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When I say 'Innovation' - I mean this!

Continued from: Wasn't Entreprenueship About Innovation

After Mohammad Yunus received his Nobel for microcredit - so many people have thought of starting up a micro-finance institution - its a simple idea, with minimal risk (if you know how to manage money) and what's more it in line with social justice.

But as I have discussed with some of you - no point entering a field unless you can bring in some innovation to it - could be technology, process or scale. And boy! there could not be a better example than this to illustrate my point ... Kiva!
Source: Kiva: Improving People's Lives

Like a social networking site, Kiva posts profiles of potential borrowers. Lenders then peruse the profiles and make loans to people whom they find appealing.

Once a lender makes a loan, Kiva sends the money to a microfinance institution, or MFI, in the borrower's home country. The MFI disburses the funds and works with the borrower to ensure timely repayment. In the language of the banking industry, the MFI services the loan.

[Kiva] won't take just any potential borrower in the developing world; a boot maker in Bolivia can't post his information directly on the site. Kiva only takes borrowers brought to it by MFIs that it has carefully vetted, and it will suspend loans to MFIs whose borrowers have high levels of delinquent loans or whose operations seem shaky.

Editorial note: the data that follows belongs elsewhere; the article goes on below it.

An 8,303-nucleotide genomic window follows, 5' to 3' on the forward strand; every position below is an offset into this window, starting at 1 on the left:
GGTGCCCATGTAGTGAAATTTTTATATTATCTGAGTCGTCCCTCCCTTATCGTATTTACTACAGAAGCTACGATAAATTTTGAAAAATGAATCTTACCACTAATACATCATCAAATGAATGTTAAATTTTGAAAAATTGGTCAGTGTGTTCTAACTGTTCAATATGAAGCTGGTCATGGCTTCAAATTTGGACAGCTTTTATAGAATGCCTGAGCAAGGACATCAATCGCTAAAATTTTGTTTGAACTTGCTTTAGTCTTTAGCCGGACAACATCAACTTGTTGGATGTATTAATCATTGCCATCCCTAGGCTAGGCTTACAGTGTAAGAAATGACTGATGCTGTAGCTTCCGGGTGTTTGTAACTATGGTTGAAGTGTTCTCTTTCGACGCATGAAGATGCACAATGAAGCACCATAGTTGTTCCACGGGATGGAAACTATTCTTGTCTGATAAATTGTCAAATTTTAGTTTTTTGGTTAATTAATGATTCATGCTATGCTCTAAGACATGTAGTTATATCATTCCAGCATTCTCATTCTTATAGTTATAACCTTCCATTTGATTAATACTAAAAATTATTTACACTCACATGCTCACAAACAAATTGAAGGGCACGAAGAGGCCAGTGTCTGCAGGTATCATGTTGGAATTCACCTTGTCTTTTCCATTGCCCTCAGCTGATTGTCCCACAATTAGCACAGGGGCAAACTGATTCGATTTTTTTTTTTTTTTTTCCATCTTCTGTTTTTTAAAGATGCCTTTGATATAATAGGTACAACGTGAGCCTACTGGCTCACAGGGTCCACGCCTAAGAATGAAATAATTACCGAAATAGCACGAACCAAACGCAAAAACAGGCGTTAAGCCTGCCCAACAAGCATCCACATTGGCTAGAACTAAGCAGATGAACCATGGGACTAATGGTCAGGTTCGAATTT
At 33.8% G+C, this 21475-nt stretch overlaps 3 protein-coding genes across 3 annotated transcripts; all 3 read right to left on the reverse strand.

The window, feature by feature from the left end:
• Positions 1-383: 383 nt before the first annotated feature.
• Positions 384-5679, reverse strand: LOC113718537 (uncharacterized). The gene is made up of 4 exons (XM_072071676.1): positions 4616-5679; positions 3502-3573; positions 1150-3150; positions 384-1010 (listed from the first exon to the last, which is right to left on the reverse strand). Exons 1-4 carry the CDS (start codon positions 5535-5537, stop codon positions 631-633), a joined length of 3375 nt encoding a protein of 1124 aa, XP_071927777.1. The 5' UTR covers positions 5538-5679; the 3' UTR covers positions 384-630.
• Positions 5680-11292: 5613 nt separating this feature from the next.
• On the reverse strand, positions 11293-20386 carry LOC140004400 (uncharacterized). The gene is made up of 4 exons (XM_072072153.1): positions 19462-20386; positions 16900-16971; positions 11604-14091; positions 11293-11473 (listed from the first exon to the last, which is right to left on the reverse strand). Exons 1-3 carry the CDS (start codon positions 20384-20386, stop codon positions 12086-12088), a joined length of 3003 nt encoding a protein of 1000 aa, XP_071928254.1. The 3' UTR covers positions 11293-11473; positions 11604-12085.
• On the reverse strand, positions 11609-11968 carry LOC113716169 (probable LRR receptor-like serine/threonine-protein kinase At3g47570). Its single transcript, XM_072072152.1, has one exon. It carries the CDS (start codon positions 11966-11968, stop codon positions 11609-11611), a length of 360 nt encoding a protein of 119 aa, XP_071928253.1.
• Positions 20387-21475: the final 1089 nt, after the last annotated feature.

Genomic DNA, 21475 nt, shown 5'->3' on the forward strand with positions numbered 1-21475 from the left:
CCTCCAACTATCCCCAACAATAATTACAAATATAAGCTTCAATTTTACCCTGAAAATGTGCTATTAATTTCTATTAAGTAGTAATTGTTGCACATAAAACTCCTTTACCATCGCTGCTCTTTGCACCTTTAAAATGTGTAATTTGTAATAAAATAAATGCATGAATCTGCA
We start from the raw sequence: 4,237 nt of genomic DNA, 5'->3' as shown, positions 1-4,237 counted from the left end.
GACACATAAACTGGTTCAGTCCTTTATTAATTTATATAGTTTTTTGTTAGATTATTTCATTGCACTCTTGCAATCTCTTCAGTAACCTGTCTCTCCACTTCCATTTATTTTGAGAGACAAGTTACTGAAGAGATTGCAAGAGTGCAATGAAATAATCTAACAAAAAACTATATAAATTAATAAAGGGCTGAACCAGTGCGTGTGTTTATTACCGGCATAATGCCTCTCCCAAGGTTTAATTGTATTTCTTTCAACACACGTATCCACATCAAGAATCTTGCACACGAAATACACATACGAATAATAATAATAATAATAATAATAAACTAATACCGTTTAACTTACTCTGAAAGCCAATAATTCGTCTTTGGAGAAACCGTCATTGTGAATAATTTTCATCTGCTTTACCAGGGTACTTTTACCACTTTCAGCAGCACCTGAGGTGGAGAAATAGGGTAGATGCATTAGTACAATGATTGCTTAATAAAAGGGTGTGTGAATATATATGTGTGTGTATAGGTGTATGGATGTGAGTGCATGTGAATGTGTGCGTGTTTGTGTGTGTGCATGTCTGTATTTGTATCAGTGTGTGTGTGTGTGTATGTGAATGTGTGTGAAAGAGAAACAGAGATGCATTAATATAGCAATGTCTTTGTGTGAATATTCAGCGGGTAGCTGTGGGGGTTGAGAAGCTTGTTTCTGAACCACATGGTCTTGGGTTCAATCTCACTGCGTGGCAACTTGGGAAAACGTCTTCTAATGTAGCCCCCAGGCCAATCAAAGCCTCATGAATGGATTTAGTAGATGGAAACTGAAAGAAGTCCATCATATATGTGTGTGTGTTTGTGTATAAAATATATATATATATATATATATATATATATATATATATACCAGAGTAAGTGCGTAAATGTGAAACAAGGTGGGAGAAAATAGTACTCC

Kiva is a splendid example of what I mean by technology and process innovation - they changed the process of micro-financing and also brought in technology to enable it. Just when everyone was thinking that micro-finance itself is a big enough innovation, here comes a startup which shows what more can be done.

Some other popular forms of process innovation can be found in India's BPO industry where processes have been broken down and converted into streamlined workflows enabling them to be offshored and being done by people far away from the heart of their operations. The third kind of innovation - scale innovation - is epitomized by Chinese manufacturers - the way they have demonstrated how adding scale to production can lead to reduction in its costs. There are others like Wall Mart who have shown us how scale can mean productivity.

My point - unless you bring in some kind of innovation - you become another "also ran" player in the market and competition with more experience or with innovation will beat you hands down. Unless you have some idea about what "difference you can make" - don't become an "also ran" in the market. And conversely, if you should startup - think hard about what kind of innovation you can bring in.

I rest my case - reactions are welcome!

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